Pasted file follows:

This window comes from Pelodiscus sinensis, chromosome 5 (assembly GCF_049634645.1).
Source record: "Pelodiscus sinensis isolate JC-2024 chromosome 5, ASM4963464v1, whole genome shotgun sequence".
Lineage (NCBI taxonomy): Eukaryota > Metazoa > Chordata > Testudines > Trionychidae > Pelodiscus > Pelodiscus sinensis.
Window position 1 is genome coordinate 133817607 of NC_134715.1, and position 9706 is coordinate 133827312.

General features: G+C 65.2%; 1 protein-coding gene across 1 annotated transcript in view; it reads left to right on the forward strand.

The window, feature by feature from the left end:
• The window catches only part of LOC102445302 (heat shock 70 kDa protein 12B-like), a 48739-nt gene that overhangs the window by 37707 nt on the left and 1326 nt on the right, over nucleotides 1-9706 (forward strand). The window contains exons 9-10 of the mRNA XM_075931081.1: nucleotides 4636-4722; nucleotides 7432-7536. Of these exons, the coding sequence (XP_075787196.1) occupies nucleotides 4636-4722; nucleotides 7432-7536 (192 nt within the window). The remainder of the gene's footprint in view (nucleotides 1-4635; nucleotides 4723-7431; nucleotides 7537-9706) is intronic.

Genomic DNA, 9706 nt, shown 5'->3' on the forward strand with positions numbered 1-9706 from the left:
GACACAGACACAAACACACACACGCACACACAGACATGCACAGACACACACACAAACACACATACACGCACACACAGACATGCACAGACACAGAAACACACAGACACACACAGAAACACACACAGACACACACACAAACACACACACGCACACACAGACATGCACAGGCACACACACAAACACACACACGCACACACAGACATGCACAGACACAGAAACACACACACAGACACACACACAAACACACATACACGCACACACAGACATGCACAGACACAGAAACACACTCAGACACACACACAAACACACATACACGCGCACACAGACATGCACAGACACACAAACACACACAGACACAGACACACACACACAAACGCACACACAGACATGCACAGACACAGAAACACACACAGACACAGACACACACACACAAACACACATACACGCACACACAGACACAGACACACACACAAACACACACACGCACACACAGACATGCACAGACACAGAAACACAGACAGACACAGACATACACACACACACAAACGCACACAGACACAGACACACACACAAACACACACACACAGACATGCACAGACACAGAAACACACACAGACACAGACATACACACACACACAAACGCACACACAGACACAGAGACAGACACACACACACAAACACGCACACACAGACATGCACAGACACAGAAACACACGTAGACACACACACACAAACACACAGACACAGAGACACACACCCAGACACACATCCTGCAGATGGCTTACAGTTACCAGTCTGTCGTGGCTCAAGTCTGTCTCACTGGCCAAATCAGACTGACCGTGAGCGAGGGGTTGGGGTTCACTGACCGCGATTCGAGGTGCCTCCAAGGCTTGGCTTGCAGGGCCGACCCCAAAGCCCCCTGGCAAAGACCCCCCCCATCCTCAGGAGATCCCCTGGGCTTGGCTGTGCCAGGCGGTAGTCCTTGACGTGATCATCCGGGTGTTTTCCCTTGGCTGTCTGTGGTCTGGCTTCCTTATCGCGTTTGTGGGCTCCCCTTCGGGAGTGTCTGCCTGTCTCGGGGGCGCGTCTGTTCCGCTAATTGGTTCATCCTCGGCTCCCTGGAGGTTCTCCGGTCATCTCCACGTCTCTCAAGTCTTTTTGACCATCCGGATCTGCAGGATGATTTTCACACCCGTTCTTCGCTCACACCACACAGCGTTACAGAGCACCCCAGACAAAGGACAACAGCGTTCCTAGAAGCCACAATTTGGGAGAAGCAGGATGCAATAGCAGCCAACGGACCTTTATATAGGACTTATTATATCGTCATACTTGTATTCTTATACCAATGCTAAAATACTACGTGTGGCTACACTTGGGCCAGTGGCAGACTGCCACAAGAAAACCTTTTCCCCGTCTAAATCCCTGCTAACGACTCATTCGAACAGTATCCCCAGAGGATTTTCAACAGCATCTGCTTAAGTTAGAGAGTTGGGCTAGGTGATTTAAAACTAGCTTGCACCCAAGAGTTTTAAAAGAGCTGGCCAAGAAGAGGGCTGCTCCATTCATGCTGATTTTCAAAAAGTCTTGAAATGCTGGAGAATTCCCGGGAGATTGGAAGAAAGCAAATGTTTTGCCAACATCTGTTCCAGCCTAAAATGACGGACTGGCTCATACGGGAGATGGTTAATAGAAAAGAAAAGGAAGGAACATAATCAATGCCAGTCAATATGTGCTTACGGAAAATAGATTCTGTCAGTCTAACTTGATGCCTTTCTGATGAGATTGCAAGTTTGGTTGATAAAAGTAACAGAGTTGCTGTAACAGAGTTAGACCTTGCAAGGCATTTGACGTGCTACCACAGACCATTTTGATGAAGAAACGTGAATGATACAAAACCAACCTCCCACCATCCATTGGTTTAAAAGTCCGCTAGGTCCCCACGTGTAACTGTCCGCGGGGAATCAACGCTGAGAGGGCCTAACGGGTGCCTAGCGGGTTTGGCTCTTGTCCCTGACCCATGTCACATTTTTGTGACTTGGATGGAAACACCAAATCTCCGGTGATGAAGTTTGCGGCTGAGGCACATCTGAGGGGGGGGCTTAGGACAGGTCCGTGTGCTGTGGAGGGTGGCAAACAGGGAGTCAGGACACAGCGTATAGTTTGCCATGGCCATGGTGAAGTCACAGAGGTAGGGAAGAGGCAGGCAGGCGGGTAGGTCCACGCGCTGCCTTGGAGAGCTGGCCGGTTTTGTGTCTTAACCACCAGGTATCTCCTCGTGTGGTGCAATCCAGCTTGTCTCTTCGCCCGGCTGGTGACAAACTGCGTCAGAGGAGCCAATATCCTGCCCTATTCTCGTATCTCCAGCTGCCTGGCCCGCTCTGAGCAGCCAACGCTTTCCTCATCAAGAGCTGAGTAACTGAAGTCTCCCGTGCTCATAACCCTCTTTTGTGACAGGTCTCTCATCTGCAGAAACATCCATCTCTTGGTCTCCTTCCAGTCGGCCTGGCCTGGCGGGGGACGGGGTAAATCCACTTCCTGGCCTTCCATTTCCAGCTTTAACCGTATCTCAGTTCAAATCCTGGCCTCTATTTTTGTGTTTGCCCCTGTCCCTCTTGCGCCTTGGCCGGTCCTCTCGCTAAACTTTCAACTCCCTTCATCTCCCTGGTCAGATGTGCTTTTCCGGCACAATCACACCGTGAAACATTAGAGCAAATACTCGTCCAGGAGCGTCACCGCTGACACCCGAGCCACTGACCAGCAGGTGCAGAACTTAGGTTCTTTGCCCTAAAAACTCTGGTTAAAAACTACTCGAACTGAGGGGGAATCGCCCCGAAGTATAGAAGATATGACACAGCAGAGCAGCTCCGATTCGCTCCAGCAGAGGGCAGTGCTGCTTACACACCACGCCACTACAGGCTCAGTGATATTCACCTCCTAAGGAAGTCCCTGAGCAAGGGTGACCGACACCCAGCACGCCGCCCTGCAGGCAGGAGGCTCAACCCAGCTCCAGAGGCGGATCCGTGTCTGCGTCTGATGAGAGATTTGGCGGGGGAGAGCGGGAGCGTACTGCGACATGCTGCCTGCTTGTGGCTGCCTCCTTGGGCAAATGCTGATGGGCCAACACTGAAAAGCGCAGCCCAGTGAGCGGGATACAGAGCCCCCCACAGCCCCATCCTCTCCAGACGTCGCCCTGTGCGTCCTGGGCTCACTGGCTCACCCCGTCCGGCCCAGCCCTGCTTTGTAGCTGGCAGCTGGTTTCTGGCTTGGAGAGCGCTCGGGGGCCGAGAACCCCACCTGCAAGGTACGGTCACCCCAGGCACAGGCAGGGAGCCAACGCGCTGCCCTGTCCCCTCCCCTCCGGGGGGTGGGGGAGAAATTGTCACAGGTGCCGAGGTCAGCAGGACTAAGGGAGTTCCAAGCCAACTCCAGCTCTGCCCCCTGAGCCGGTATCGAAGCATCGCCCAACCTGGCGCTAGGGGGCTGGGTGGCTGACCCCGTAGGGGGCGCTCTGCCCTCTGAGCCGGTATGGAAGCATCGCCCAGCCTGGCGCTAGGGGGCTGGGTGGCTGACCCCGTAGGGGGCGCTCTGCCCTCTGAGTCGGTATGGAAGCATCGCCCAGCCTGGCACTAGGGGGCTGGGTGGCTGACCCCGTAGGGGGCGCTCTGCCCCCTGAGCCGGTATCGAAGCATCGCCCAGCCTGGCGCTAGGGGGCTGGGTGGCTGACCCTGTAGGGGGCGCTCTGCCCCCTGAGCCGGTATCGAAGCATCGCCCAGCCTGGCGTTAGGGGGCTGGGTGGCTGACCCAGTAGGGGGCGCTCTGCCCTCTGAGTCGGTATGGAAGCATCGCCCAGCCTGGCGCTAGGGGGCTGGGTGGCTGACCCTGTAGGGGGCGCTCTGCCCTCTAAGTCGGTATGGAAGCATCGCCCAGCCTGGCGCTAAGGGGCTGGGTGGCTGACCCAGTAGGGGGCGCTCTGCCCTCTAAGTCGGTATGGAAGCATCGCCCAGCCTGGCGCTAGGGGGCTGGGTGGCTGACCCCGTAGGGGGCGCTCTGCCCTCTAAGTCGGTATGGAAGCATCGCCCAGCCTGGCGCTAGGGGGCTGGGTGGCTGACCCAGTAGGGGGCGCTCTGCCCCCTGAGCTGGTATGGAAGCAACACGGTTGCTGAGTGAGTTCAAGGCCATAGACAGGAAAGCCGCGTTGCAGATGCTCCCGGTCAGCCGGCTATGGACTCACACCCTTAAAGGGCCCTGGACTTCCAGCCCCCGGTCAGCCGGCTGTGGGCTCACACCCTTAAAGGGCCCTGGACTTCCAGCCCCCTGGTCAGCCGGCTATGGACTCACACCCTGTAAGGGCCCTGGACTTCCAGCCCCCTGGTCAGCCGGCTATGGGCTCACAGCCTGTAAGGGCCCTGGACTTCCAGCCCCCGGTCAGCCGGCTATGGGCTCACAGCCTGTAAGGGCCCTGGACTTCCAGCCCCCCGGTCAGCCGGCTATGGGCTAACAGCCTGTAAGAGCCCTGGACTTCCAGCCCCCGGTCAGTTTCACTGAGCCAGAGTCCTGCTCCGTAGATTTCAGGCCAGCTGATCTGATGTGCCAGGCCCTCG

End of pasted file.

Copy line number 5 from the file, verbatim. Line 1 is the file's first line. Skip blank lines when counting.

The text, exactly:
General features: G+C 65.2%; 1 protein-coding gene across 1 annotated transcript in view; it reads left to right on the forward strand.